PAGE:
I love this little 6th edition (1966), The Manual Of Horsemanship published by The British Horse Society, Warwickshire. It is divided into advice about handling ponies and riding (Equitation), saddlery and horsemastership. My favourite section as a teenager was Horsemastership and Stablemanagement; in other words, caring for my pet.
' In dealing with horses there is a right way and a wrong way of doing things. Sometimes there are several right ways of doing the same thing. The man who does things the right way is said to possess horse sense. If he does it instinctively he is said to be born with horse sense'.
I liked to think I had horse sense; that I was a natural. I am an animal lover after all. This belief helped to give me confidence and jump the cavalletti of what I found to be a rather intimidating world to enter into. I did not live in the countryside. I lived in an industrial city; Dundee a jute city. I was working class. Not from the horsey set at all. My family did not own transport. How do I find my first pony? Where do I keep him/her? How will I fund the welfare of such an expensive animal?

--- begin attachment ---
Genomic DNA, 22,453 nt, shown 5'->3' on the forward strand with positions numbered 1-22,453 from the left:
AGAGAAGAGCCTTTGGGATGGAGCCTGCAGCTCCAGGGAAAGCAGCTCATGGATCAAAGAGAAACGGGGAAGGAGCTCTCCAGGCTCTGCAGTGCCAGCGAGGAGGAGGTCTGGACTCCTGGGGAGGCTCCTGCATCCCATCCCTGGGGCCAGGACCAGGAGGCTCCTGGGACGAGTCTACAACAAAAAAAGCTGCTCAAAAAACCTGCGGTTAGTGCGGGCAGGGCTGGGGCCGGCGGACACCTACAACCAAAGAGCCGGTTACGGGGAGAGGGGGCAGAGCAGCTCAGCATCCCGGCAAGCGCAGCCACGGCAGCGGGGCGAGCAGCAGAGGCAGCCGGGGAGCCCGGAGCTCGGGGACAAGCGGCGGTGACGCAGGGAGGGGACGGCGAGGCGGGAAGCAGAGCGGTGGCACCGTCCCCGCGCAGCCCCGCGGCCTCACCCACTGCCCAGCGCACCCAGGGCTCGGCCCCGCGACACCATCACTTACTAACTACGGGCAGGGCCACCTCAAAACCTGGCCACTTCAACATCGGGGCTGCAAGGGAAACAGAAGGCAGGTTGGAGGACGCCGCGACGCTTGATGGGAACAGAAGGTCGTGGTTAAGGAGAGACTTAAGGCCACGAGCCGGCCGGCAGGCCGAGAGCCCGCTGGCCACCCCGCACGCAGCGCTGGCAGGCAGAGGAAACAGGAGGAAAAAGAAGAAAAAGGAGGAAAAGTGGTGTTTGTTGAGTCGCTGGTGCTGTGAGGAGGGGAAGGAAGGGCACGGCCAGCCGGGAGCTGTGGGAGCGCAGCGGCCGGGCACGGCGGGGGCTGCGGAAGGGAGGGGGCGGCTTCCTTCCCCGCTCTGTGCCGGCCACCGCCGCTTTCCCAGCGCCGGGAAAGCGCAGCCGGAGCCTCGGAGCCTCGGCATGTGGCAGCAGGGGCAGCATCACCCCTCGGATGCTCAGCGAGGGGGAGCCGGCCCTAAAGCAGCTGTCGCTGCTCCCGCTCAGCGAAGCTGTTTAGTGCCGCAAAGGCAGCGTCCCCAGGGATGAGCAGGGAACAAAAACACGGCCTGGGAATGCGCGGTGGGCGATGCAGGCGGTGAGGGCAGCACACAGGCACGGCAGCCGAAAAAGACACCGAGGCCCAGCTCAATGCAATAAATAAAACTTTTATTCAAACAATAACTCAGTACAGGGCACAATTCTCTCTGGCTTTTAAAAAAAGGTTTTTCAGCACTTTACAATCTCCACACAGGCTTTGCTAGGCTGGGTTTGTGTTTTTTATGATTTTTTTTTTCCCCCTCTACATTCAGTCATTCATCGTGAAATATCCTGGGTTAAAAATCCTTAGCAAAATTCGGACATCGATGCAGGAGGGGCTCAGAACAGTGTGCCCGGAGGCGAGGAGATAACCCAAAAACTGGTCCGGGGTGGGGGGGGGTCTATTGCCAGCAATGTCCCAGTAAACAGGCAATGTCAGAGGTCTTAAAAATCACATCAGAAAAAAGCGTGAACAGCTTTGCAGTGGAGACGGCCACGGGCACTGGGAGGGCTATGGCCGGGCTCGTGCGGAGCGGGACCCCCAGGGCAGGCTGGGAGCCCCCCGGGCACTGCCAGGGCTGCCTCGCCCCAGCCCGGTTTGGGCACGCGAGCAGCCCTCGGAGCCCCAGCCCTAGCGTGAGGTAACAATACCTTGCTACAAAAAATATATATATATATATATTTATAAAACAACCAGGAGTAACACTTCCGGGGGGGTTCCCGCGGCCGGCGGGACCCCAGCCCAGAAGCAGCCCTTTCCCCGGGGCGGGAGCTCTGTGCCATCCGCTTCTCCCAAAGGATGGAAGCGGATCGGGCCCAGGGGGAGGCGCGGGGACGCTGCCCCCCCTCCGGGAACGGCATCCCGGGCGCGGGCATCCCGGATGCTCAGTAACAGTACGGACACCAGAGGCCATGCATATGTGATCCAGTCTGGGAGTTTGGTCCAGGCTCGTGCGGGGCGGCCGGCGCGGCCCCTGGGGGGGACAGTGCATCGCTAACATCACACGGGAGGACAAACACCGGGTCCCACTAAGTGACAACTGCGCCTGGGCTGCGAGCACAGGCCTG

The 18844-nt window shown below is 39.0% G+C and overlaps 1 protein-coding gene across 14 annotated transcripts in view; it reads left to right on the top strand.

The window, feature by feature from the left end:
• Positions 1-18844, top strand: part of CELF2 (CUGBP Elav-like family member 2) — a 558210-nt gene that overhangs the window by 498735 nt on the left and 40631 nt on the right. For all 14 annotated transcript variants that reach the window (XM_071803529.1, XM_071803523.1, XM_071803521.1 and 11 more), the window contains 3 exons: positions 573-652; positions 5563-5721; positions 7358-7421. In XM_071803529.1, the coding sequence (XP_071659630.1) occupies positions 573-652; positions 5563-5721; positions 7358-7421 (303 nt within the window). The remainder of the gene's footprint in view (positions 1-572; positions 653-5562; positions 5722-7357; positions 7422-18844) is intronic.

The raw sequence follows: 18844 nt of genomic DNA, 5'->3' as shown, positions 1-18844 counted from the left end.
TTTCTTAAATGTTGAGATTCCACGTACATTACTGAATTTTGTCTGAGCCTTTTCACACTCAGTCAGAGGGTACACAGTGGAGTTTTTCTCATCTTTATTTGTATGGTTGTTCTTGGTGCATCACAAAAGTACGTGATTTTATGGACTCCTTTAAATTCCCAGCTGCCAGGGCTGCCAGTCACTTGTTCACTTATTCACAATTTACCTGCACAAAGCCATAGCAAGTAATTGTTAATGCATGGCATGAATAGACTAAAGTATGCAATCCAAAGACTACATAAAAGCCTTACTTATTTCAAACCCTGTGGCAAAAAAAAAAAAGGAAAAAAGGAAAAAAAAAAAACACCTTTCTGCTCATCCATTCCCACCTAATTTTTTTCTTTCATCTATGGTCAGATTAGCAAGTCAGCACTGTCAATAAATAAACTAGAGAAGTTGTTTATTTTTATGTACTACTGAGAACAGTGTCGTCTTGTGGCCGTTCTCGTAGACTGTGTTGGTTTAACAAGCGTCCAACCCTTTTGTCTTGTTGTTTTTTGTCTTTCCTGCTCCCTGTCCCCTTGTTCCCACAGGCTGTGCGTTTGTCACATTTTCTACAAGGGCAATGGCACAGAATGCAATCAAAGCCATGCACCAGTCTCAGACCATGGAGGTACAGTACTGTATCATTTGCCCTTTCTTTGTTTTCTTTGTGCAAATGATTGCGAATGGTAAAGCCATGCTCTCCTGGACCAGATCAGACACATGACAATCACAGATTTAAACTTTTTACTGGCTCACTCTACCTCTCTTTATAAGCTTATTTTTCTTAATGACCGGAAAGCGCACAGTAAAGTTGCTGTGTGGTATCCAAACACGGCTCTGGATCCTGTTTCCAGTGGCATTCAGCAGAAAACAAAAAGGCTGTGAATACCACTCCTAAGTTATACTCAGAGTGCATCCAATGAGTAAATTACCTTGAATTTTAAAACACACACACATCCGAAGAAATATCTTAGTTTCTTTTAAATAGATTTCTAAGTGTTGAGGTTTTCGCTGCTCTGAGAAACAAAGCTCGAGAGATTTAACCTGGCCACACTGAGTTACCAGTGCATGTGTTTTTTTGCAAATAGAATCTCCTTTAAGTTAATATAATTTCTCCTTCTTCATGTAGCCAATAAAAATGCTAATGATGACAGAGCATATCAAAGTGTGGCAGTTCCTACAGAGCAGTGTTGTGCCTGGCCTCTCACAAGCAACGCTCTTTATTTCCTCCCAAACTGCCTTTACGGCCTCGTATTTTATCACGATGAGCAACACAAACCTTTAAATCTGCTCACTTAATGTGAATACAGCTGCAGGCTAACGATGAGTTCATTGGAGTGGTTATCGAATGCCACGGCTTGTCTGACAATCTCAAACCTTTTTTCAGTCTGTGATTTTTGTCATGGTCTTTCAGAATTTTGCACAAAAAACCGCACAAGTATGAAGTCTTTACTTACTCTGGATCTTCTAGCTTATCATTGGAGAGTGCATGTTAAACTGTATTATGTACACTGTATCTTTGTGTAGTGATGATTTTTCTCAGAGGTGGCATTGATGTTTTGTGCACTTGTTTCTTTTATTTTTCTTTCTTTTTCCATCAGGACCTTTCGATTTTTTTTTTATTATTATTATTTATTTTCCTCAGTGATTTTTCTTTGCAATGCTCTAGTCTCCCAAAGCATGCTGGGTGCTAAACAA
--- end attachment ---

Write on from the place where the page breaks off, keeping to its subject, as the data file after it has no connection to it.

Me with Misty and Barney Rubble
Misty was renamed from Bacardi, after a book I read, Misty Of Chincoteague, by Marguerite Henry (1947). A better fitting name I thought.
It is all a blur but I did it! I first of all cared for a Highland pony called Bluebell on free loan from a Scottish trekking centre. I borrowed my mother's bicycle to travel to the local stables (Quite dilapidated old farm buildings at the back of the city). Amazingly my mother funded the weekly DIY stable fees. My little Manual of Horsmanship tucked into my rucksack. This experience, when I was fifteen years old, helped to drive my determination to have a pet of my own. In time I became the proud owner of Misty, Barney Rubble and later Sheika.